Variation in Pill Use: Do Abortion Laws Matter?
Amanda J. Felkey
Kristina M. Lybecker
Colorado College - Department of Economics & Business
September 9, 2010
Colorado College Working Paper 2010-06
Economists have studied the impact of legalized abortion on a variety of factors including women’s decision surrounding when to enter the work force and how many hours to work, schooling and most controversially crime. They have also examined the determinants of state abortion restrictions across the United States, considering the strength of interest advocacy groups and demographic characteristics. Notably absent from the existing literature is a study of the impact of legalized abortion on the use of contraceptives. Earlier work has established that states with more lenient laws regarding access to contraceptive services by minors have greater pill use, but the impact of the legal framework surrounding abortion restrictions has not been examined. This paper explores the possibility that variation in state abortion availability, as proxied by legislation pertaining to women’s reproductive rights (particularly either supporting or restricting access to abortions) across the United States may generate variation in the use of birth control pills. Without the option of terminating a pregnancy, one would expect that oral contraceptives would be more widely utilized. We find restrictions on abortion availability (through abortion legislation mandating parental consent or notification) induce women to seek a reliable form of birth control to avoid unwanted pregnancies, while pro-choice sentiments in the legislature may have the opposite effect. We also consider the effect of sex education on the rate of oral contraceptive use within states.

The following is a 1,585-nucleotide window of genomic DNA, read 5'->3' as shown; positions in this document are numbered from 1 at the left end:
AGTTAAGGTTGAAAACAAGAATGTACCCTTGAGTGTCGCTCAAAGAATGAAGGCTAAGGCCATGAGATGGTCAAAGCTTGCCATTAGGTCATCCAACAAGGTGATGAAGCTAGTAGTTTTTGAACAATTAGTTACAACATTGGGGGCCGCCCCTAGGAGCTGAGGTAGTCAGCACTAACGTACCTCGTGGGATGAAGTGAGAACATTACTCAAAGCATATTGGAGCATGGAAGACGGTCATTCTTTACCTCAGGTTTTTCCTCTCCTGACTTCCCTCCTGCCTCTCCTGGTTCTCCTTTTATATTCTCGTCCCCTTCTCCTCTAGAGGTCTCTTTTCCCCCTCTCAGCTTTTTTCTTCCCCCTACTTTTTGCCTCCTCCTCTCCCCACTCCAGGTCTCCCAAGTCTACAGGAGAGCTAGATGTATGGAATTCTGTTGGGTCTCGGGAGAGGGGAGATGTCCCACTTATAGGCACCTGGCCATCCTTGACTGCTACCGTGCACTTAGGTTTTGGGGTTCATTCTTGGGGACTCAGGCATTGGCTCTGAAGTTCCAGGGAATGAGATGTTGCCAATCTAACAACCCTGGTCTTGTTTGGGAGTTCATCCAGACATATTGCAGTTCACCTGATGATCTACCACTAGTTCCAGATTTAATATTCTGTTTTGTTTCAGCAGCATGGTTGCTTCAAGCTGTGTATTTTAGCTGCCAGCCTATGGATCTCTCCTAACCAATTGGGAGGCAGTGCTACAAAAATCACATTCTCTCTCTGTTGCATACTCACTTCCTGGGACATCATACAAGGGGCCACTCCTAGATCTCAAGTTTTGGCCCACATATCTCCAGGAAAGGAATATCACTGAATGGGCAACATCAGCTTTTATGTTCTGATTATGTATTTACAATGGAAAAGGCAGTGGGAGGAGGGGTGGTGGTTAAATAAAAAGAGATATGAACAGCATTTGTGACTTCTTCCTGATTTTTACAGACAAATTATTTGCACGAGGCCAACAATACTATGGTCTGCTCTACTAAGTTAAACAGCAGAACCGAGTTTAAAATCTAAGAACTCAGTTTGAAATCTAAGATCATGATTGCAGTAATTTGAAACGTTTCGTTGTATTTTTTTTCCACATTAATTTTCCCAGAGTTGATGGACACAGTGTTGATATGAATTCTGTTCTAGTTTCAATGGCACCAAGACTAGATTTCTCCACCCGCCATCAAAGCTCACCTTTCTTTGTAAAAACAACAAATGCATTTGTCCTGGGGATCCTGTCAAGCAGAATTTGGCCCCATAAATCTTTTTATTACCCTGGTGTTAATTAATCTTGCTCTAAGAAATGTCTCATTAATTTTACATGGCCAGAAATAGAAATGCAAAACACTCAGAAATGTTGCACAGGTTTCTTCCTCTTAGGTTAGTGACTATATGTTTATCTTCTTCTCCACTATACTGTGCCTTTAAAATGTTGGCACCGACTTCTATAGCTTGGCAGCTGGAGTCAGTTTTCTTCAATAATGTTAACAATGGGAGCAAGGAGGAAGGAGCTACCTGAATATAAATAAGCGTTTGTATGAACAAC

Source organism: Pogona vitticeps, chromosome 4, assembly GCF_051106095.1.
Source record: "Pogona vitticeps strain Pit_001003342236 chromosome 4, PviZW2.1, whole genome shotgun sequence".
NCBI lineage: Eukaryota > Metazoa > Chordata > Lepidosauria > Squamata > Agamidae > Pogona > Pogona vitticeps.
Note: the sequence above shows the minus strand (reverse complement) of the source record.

Number of Pages in PDF File: 26
Keywords: birth control, the pill, abortion legislation, sexual education programs
JEL Classification: D1, D81, I18, J13
Date posted: September 11, 2010